Reading Games Teach Fun Phonics by Robyn
I am back with more information regarding early reading.
My second article dealt with the alphabet and how to teach its sounds. In this one I shall show you the importance of games to stimulate interest and empower the learning process.
Never stereotype children, babies included. They are as different as snowflakes. They can have an awareness belying their tender years, a great boldness, build an instant rapport with strangers, fit instantly into their new world, and hug for the Olympics. They can understand the power of their demands and consign the notion of gradual development to the bin. Or, they can be the antithesis of all these remaining squarely within varying shades of each and every one.
But whilst each child is his or her own little person, there are at least two issues where all children become stereotypical. They all love games and they all hate being force fed anything. Sit a child down and teach him and he will resist learning possibly forever. Play learning games with him and he will embrace learning, possibly forever.
The continuous development of his learning skills will depend on your influence, your approach.
You have printed the letters of the alphabet one letter at a time, on postcards in red felt pen. When your child has mastered say the ‘a’ ‘b’ ‘c’ on his bedroom walls and the ‘d’ ‘e’ ‘f’ on the door of the fridge, swap them around. You can place them in surprising places, one on a gumboot then ask “What on earth is this cheeky ‘a’ doing on your gumboot Simeon?” The tray of the high-chair, a place-mat, pinned to a curtain, in the sock drawer, the back of a chair, on a door, are all admirable spots. In fact any strategic and unexpected place where a young reader can see, identify and have a good, indignant laugh at these cheeky sounds that move around so much. Particularly important is that you move them around and introduce new sounds for a continuous development and complete familiarisation. All the new readers I have ever taught, from tinies to older people who were learning to read for the first time in their lives, have all loved identifying sounds in shops, especially those banner headlines advertising specials and sales.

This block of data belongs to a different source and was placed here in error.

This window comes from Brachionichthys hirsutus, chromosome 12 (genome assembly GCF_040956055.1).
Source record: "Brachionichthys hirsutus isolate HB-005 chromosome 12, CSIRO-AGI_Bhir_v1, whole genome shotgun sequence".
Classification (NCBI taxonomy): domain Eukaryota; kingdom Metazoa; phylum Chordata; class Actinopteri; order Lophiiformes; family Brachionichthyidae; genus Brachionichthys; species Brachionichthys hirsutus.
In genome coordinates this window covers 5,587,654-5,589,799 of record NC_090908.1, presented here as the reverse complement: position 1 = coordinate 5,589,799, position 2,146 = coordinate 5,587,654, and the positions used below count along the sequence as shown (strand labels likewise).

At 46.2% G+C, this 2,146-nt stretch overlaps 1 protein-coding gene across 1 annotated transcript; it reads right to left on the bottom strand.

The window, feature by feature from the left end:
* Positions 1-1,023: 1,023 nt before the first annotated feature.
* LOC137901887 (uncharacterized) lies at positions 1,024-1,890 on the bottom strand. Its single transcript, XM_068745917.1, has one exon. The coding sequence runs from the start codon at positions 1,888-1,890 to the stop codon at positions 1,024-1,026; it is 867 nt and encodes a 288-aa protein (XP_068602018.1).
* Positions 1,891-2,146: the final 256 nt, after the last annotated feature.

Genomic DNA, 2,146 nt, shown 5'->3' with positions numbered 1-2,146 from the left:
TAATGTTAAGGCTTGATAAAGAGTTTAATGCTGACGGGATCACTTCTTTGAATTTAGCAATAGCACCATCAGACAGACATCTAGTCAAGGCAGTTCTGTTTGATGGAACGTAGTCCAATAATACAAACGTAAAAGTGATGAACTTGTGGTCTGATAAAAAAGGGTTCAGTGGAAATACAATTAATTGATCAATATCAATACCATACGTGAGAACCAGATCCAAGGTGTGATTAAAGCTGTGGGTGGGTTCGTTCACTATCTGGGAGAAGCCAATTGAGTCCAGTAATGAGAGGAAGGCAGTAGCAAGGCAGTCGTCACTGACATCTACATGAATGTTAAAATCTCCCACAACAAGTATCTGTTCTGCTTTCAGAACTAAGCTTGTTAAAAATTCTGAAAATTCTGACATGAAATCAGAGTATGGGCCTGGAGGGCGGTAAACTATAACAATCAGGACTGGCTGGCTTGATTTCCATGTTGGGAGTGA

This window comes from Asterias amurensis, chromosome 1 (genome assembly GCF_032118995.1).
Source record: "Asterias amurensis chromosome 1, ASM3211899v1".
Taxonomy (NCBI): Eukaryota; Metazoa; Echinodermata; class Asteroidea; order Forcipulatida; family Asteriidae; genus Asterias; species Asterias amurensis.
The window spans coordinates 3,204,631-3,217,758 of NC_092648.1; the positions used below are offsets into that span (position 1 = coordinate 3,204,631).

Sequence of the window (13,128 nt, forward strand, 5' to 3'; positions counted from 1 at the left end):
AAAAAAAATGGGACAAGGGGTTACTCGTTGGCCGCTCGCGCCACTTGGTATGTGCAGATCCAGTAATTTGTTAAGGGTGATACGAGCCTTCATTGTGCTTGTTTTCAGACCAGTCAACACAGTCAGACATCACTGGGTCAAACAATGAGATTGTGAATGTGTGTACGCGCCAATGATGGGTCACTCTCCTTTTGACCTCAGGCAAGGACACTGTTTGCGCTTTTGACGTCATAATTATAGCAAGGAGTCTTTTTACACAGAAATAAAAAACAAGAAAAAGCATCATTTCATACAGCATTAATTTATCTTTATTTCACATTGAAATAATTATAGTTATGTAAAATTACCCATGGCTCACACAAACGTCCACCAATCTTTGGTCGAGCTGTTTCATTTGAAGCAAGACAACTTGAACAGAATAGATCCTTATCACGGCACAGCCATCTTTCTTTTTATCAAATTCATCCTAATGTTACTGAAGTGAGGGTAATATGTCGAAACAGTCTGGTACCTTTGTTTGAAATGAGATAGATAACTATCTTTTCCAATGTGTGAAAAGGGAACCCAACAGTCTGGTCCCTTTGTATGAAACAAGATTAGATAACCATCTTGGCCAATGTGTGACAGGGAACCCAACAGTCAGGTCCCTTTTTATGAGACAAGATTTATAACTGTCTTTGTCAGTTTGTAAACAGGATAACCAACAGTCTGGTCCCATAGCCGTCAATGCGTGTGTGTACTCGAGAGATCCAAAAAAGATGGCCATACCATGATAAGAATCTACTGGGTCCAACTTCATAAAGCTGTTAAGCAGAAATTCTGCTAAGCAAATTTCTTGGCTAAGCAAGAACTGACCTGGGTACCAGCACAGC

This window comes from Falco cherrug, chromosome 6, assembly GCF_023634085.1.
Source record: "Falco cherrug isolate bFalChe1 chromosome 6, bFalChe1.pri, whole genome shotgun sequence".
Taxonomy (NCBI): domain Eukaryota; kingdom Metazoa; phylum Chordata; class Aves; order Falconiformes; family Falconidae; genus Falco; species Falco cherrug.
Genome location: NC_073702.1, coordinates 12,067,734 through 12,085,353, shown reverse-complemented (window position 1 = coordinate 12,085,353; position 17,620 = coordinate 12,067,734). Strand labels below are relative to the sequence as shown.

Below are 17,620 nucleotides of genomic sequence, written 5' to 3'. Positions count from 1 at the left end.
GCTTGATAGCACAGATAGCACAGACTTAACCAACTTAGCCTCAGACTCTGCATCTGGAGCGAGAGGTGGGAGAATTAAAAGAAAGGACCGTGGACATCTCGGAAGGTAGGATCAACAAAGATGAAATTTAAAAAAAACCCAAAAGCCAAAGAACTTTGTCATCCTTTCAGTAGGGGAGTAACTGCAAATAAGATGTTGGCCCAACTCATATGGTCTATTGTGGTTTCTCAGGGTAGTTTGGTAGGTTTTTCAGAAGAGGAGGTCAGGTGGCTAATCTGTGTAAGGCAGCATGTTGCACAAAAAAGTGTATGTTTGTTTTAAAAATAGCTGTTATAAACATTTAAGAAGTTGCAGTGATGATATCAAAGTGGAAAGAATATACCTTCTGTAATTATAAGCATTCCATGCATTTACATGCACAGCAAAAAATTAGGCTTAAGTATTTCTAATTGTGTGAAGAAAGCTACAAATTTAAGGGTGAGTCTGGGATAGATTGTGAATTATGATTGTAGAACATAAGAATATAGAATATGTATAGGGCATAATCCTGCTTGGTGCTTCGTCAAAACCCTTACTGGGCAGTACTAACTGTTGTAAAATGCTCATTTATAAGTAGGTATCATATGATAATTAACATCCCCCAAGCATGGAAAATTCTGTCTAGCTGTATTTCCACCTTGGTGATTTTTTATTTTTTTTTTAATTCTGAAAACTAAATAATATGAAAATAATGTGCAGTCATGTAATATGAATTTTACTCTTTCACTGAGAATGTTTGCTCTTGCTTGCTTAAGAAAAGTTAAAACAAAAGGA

Bear in mind there are only twenty-six letters in the alphabet and children are sponges in the learning game.
In a role reversal, let your child test you. Stumble, get a few wrong, allow yourself to be corrected, children love it. One parent actually resisted this saying she would not lie to her child. Remember it is a game, many games require bluffing, the difference with this game is that it has future issues of overwhelming importance to your child.
A game children enjoy is to place the cards they know on the floor in a spaced line. They become stepping stones in a river. Go carefully along, stepping on each stone and not falling into the water.
Or your line of cards can become a Formula One track, if you miss a letter you hit a hay bale, if you complete the circuit, the laurel crown (a winter hat) awaits.
The cards can be stuck to a door which then becomes a beautiful apple tree. Holding a small basket or bag, your child picks every ‘apple’ she reads correctly.
Fairies and elves, a game where the child hides under a table (mushroom) and answers each card in a fairy or elf voice. Giants hide behind a rock (chair) , robots stride along the carpet and all answer in the appropriate voice. You and your child can probably think of many more characters to assume. These games are fun, fast and enable your child to learn brilliantly. Later they can be adapted to the synthetic phonic sounds, they cost nothing and all children love them.
Just keep your child laughing and you will keep him learning.
My next article will deal with the importance of reading every single day.
Robyn Dalby-Stockwell is a teacher, writer, broadcaster, reading consultant and Director of Alonah Reading Cambridge http://www.alonahreadingcambridge.com the only source of her four book reading course, giving reading support to parents and their children.